The City Council of New York City passed legislation this week requiring new public venues and those undergoing renovations, such as bars, restaurants, theaters or concert halls, to create restroom equity by establishing a two-to-one ratio of women's to men's stalls. Alternatively, businesses can comply by making more of their facilities unisex and increasing the number of stalls available to women. Schools, hospitals and prisons will not be affected by the legislation. According to the New York Times, Virginia, Texas, Pennsylvania and California already have similar measures in effect.
Council member Yvette D. Clarke (D), who sponsored this measure, told the Times that “there is something a bit degrading about standing in line to use a bathroom," and later called the passage “a women’s rights accomplishment” that “goes to the quality of life we are able to enjoy in the city.” Women in New York are pleased with the news, according to the Times, happy never again to face experiences in men’s rooms or outdoors because of the length of a women’s restroom line.
10/31/2014 Federal Judge Exempts Another Catholic University from Birth Control Coverage - A federal judge ruled Tuesday that Ave Maria University, a Catholic university in Florida, does not have to comply with federal rules meant to ensure that covered employees can exercise their right to obtain birth control at no cost.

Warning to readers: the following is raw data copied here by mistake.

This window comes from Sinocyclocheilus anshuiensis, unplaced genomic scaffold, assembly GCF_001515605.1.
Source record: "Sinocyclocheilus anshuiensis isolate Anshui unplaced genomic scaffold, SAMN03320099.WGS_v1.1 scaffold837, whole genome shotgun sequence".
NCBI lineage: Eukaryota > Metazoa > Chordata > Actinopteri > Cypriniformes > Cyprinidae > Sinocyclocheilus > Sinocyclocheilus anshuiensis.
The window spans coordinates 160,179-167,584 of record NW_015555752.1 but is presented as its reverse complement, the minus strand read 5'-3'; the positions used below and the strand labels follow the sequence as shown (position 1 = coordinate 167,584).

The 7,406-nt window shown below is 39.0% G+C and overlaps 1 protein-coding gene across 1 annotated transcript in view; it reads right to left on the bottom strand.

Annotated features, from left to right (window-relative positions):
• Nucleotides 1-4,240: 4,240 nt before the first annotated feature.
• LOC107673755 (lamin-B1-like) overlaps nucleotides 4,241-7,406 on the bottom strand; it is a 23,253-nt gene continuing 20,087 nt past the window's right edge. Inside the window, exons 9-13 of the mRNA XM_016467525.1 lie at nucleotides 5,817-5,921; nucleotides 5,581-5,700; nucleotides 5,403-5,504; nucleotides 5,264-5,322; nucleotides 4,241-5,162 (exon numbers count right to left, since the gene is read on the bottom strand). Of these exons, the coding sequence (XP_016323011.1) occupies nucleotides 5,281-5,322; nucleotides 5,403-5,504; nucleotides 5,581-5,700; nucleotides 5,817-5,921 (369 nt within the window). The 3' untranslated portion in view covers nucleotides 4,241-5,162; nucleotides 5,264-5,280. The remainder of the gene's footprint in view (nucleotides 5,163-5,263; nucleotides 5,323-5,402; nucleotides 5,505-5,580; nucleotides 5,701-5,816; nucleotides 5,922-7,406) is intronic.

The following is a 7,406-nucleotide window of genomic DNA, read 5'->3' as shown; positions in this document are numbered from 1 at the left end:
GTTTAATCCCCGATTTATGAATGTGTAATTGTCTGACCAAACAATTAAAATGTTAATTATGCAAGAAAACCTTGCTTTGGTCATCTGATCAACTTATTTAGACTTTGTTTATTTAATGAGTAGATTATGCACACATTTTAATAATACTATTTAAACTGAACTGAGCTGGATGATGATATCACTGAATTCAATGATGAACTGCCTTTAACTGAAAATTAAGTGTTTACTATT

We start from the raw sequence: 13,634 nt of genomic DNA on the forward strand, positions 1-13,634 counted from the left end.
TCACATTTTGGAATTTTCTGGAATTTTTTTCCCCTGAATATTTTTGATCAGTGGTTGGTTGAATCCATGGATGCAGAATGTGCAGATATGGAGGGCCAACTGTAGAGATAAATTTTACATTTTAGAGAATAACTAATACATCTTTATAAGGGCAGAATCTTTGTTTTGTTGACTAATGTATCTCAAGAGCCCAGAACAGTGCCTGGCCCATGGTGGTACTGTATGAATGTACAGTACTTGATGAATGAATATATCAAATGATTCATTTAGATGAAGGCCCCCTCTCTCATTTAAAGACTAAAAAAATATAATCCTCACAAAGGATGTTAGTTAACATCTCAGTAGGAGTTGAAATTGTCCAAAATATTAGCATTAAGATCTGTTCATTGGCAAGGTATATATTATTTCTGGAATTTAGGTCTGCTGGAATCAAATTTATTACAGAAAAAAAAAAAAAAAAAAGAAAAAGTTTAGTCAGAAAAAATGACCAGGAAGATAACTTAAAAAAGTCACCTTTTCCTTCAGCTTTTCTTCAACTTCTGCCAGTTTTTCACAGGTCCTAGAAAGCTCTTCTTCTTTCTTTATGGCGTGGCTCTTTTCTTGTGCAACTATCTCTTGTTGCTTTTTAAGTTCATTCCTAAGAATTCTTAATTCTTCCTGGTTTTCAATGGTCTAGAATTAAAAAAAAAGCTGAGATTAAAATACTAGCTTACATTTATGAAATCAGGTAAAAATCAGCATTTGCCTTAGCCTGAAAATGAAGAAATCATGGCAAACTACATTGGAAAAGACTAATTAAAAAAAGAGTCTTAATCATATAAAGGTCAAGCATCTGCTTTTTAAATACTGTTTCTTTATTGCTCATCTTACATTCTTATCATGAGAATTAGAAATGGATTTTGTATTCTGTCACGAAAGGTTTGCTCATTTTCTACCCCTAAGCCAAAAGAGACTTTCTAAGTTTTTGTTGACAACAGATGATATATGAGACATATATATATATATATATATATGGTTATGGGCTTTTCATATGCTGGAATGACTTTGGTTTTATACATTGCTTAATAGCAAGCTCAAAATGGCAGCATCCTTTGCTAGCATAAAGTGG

The Affordable Care Act requires all new health insurance plans to cover all FDA-approved contraceptives - such as the pill, emergency contraceptives, and IUDs - without charging co-pays, deductibles or co-insurance. . . .
10/31/2014 Women of Color in Tennessee Are United in Opposition to Amendment 1 - Just days before the general election in Tennessee, a coalition of community leaders, clergy, and advocates led a press conference encouraging women of color to vote no on Amendment 1, a dangerous and far-reaching measure on the state's ballot.
SisterReach, a grassroots organization focused on "empowering, organizing, and mobilizing women and girls in the community around their reproductive and sexual health to make informed decisions about themselves," organized the press conference "to call attention to the unique concerns Black and poor communities throughout Shelby County and across the state of Tennessee face on a daily basis" and to emphasize how the upcoming election "could further limit [black women's] reproductive, economic, political, and social autonomy."
"We assemble today to impress upon black women and women of color, many of whom are heads of households, to get out and vote," said SisterReacher Founder and CEO Cherisse Scott at the event.
SisterReach has been educating voters about the particularly dangerous impact of Amendment 1 on women of color. . . .
10/30/2014 Medication Abortion Access Threatened by Oklahoma Court Ruling - An Oklahoma state district court judge has refused to block a state law restricting medication abortion, clearing the way for the law to go into affect on November 1.
The Oklahoma Coalition for Reproductive Justice, together with a local abortion clinic in Tulsa, challenged HB 2684 in September, arguing that the law was an unconstitutional restriction on non-surgical abortion in the earliest weeks of pregnancy. . . .